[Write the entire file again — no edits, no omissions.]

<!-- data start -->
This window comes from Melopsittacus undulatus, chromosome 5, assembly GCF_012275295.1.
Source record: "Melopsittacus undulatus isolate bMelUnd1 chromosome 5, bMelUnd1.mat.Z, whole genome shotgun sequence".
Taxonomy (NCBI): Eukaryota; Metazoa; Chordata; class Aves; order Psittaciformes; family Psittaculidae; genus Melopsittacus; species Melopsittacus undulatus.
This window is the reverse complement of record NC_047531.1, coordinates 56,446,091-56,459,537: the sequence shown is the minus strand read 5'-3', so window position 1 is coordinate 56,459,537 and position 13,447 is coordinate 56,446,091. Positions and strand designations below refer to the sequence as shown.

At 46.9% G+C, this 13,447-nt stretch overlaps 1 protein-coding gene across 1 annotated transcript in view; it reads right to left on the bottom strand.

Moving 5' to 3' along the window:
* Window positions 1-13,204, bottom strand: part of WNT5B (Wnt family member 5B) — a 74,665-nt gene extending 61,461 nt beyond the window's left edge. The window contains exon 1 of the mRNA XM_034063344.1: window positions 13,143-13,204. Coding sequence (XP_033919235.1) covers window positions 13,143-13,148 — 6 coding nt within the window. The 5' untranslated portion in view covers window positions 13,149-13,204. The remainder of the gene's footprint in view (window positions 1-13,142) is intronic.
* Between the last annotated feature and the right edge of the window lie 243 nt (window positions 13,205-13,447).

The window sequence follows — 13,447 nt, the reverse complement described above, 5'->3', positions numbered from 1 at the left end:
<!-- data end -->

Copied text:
This window comes from Melopsittacus undulatus, chromosome 5, assembly GCF_012275295.1.
Source record: "Melopsittacus undulatus isolate bMelUnd1 chromosome 5, bMelUnd1.mat.Z, whole genome shotgun sequence".
Taxonomy (NCBI): Eukaryota; Metazoa; Chordata; class Aves; order Psittaciformes; family Psittaculidae; genus Melopsittacus; species Melopsittacus undulatus.
This window is the reverse complement of record NC_047531.1, coordinates 56,446,091-56,459,537: the sequence shown is the minus strand read 5'-3', so window position 1 is coordinate 56,459,537 and position 13,447 is coordinate 56,446,091. Positions and strand designations below refer to the sequence as shown.

At 46.9% G+C, this 13,447-nt stretch overlaps 1 protein-coding gene across 1 annotated transcript in view; it reads right to left on the bottom strand.

Moving 5' to 3' along the window:
* Window positions 1-13,204, bottom strand: part of WNT5B (Wnt family member 5B) — a 74,665-nt gene extending 61,461 nt beyond the window's left edge. The window contains exon 1 of the mRNA XM_034063344.1: window positions 13,143-13,204. Coding sequence (XP_033919235.1) covers window positions 13,143-13,148 — 6 coding nt within the window. The 5' untranslated portion in view covers window positions 13,149-13,204. The remainder of the gene's footprint in view (window positions 1-13,142) is intronic.
* Between the last annotated feature and the right edge of the window lie 243 nt (window positions 13,205-13,447).

The window sequence follows — 13,447 nt, the reverse complement described above, 5'->3', positions numbered from 1 at the left end: